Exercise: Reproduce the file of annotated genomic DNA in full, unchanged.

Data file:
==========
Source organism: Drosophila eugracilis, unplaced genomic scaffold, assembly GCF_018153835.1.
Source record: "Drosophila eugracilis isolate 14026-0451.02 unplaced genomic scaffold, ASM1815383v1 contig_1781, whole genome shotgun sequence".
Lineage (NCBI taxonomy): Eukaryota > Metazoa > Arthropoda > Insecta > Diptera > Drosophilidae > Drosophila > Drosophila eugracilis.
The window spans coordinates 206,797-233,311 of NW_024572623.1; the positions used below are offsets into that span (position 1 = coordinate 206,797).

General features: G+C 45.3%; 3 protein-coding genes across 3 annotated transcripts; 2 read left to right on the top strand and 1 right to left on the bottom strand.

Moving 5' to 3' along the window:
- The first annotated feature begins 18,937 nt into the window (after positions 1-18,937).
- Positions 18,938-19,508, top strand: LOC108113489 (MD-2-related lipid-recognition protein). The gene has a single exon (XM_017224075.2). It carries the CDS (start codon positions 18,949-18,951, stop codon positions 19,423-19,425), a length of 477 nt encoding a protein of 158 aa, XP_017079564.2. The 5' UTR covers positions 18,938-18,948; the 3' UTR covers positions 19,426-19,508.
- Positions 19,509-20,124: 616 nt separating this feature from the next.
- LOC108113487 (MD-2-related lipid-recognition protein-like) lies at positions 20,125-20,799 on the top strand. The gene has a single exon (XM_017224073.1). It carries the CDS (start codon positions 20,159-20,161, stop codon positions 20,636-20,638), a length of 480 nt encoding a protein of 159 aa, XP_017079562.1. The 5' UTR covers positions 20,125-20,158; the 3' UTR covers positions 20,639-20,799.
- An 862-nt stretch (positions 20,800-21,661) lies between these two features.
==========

Source organism: Drosophila eugracilis, unplaced genomic scaffold, assembly GCF_018153835.1.
Source record: "Drosophila eugracilis isolate 14026-0451.02 unplaced genomic scaffold, ASM1815383v1 contig_1781, whole genome shotgun sequence".
Lineage (NCBI taxonomy): Eukaryota > Metazoa > Arthropoda > Insecta > Diptera > Drosophilidae > Drosophila > Drosophila eugracilis.
The window spans coordinates 206,797-233,311 of NW_024572623.1; the positions used below are offsets into that span (position 1 = coordinate 206,797).

General features: G+C 45.3%; 3 protein-coding genes across 3 annotated transcripts; 2 read left to right on the top strand and 1 right to left on the bottom strand.

Moving 5' to 3' along the window:
- The first annotated feature begins 18,937 nt into the window (after positions 1-18,937).
- Positions 18,938-19,508, top strand: LOC108113489 (MD-2-related lipid-recognition protein). The gene has a single exon (XM_017224075.2). It carries the CDS (start codon positions 18,949-18,951, stop codon positions 19,423-19,425), a length of 477 nt encoding a protein of 158 aa, XP_017079564.2. The 5' UTR covers positions 18,938-18,948; the 3' UTR covers positions 19,426-19,508.
- Positions 19,509-20,124: 616 nt separating this feature from the next.
- LOC108113487 (MD-2-related lipid-recognition protein-like) lies at positions 20,125-20,799 on the top strand. The gene has a single exon (XM_017224073.1). It carries the CDS (start codon positions 20,159-20,161, stop codon positions 20,636-20,638), a length of 480 nt encoding a protein of 159 aa, XP_017079562.1. The 5' UTR covers positions 20,125-20,158; the 3' UTR covers positions 20,639-20,799.
- An 862-nt stretch (positions 20,800-21,661) lies between these two features.